The Peloponnesian War
Part 3: All Fall Down
Fighting between the two majors had stopped, but intrigue among the smaller city-states did not. Argos, a powerful Peloponnesian state that was not part of Sparta's sphere of influence, found some like-minded city-states and attempted to take over the city of Tegea, not far from Sparta. As it happened, Athens was involved after all, in the form of a small force led by famed general Alcibiades. The resulting fighting, the Battle of Mantinea, was, many historians report, the largest land battle fought on Greek soil during the entire war. Spartan and Tegean forces routed the invaders, in 418.
Four years later, Athens sent forces to the aid of another ally, in Sicily. Not content to rescue the ally, Athens set its sights on conquering the largest city on the island, Syracuse. Athens sent 100 ships and 5,000 troops, along with a small contingent of cavalry. When they arrived, late in the year, they did little fighting, preferring to wait until spring. During the winter, Syracuse was successful in securing Spartan support. The result was another battle between Athens and Sparta, and the result was a disastrous defeat for Athens.
Sparta again sent troops into Athenian territory, disrupting supply lines and production at the surrounding silver mines. In this instance, also, Spartan forces freed thousands of Athenian slaves. (It isn't often mentioned in historical texts, but slave labor was very much the backbone of economic society in Ancient Greece.)
Rather than take up residence behind the walls again, Athens doubled down on their Sicilian gambit, sending another 100 ships and another 5,000 troops. The result was even more of a victory for Spartan and Sicilian forces. As a result, Athens, running short of money, demanded even more tribute from the members of its empire, encouraging more city-states and colonies to consider revolting.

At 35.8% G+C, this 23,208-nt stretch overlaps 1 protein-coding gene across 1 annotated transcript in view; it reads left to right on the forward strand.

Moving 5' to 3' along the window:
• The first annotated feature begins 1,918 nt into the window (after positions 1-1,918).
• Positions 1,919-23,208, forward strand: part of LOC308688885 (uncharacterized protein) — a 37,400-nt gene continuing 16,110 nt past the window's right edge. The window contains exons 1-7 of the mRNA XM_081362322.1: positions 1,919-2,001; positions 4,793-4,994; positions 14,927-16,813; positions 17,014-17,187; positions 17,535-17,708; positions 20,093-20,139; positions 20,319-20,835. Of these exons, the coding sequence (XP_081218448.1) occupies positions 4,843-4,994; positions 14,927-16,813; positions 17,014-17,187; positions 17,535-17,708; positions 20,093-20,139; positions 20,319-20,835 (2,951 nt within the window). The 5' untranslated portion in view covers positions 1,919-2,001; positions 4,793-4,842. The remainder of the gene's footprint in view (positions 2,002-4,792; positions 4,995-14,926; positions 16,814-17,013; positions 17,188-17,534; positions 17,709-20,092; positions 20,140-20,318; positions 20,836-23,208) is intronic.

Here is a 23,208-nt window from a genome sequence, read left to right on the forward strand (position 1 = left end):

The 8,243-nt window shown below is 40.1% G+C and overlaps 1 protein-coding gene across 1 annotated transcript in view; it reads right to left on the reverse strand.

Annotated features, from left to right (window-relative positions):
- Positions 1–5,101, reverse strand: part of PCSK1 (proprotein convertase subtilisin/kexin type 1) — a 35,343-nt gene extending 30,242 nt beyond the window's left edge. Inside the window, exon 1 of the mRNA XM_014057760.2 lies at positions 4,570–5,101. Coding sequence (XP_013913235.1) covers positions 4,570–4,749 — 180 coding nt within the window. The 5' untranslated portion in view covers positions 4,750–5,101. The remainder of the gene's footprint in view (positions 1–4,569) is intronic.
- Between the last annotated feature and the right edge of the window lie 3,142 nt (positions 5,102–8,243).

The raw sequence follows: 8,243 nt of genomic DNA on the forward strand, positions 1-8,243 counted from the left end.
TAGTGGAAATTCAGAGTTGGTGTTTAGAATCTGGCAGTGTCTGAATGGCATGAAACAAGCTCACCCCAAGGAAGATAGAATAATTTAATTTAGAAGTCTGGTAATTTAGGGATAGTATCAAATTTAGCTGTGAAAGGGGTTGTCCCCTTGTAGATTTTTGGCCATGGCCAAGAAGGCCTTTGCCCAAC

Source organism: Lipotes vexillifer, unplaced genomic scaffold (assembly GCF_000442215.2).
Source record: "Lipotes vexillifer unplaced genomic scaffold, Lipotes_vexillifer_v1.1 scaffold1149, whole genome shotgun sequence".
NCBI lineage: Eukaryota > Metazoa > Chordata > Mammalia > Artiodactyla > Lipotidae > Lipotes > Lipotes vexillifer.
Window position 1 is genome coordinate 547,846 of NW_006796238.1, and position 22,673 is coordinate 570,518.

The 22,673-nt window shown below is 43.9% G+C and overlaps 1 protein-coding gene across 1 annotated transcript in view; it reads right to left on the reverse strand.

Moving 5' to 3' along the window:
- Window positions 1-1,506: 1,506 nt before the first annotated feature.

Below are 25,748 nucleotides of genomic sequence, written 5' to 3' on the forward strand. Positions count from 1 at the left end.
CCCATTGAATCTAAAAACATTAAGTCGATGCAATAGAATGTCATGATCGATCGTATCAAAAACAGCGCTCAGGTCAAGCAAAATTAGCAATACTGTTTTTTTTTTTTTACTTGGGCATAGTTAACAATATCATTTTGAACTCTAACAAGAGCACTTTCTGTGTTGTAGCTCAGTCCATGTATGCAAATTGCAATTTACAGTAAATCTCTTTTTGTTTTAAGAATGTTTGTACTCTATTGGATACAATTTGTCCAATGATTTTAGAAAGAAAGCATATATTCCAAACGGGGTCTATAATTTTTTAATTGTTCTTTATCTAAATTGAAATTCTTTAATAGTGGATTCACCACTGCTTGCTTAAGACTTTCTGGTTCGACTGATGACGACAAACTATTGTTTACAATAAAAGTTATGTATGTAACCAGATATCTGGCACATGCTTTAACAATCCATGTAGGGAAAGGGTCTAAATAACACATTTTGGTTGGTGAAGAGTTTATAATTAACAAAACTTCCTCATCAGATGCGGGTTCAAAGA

At this time, Sparta also accepted an alliance with Persian forces, who were only too ready to fight against Athens. However, in what was to prove a prime reason for the prolongation of the war, Persian forces and funds proved slow in getting to the front and the alliance.
Nonetheless, the Athenians still had reserves of ships and money, which they used to good effect in the next few years, turning what looked to be a certain defeat into a delaying action. Athens at this time had turned into an oligarchy, just like Sparta, and had appointed Alcibiades to lead its forces. Victories over Spartan forces at the Battle of Syme in 411 and at Cyzicus in 410 were the first of a series of Athenian successes and allowed Athens to recapture large parts of its empire. Like the Persians, the forces of Corinth and Syracuse proved slow to move into anything but a defensive posture; and when Sparta wanted to take the battle into the Aegean, it found itself largely unsupported.
Athenian victories continued into 406, with a major confrontation at Arginusae. One exception was a minor Spartan victory at Notium, engineered by the Spartan general Lysander. In the next two years, Lysander also engineered the end of the war. He benefited vicariously by an untimely demotion of several top Athenian generals. He also seized the initiative by bottling up Athens' grain supply line, in the Hellespont. The Athenian fleet followed; and Lysander, a keen naval strategist, outmaneuvered and outfought his Athenian counterparts, scoring a knockout blow at the Battle of Aegospotami, in 405. Of the 180 Athenian ships on hand, Lysander's forces destroyed 168, capturing 3,000 sailors as well.
The next year, its fleet destroyed, its supply of grain and silver cut off, its coffers empty, Athens surrendered.
The Peloponnesian War officially ended in 404 B.C. Sparta did not take extreme vengeance on Athens, preferring to incorporate the large city-state into the Peloponnesian League. The Long Walls, however, were dismantled and the fleet capped at a paltry 12 ships.
The war had weakened the two large city-states, making them slow to rebuild and slow to react to new challenges. Corinth stepped into the vacuum and became the most powerful Greek city-state for awhile. Thebes enjoyed dominant status for awhile as well, including a major victory over Sparta in 371.
The long-term effect of the war between Athenian forces and Spartan forces, however, was to weaken the entire Greek world, making it easier for one Philip II of Macedon, and later his son Alexander, to establish Macedonian rule.